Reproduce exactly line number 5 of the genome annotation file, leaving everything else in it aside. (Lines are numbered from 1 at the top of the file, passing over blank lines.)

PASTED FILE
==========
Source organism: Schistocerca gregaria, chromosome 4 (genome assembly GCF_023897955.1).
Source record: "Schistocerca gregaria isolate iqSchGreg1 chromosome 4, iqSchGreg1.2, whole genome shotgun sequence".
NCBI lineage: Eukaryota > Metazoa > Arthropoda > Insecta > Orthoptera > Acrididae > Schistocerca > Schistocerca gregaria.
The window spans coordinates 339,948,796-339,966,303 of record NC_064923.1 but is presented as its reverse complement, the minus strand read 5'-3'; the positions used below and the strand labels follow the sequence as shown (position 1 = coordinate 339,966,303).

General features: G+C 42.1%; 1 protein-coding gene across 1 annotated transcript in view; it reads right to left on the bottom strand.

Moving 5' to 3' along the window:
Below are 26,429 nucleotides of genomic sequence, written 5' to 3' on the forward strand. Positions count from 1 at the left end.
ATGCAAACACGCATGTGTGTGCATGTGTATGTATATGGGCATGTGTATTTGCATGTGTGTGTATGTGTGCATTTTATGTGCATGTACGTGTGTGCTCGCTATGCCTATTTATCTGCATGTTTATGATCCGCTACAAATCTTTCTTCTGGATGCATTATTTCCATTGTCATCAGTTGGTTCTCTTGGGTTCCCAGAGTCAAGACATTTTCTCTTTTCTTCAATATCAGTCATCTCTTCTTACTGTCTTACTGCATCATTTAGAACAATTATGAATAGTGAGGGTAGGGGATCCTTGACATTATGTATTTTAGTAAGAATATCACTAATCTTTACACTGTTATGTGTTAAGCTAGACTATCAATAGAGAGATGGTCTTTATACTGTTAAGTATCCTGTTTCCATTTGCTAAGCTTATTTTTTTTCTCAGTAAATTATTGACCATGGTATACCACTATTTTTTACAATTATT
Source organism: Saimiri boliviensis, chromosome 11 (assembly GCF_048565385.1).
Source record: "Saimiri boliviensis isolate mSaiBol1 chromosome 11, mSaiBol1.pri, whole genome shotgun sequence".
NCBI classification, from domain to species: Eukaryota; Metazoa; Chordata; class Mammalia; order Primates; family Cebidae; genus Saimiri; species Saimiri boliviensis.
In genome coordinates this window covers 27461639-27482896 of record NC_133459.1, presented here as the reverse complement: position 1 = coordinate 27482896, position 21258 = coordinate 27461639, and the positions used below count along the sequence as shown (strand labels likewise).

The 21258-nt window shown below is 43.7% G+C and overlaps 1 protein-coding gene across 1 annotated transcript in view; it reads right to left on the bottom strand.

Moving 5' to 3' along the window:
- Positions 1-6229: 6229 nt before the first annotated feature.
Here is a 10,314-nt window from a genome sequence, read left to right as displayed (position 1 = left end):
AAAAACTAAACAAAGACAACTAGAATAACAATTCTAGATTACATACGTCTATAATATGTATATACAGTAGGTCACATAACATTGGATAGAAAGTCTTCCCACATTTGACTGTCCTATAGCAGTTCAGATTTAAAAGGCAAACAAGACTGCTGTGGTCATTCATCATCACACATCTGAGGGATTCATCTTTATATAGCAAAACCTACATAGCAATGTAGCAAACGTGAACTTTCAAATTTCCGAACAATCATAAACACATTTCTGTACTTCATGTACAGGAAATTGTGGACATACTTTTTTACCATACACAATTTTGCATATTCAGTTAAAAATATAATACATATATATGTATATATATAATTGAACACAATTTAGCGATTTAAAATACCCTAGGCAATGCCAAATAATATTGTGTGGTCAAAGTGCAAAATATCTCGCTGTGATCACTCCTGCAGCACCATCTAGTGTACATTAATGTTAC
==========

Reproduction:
General features: G+C 42.1%; 1 protein-coding gene across 1 annotated transcript in view; it reads right to left on the bottom strand.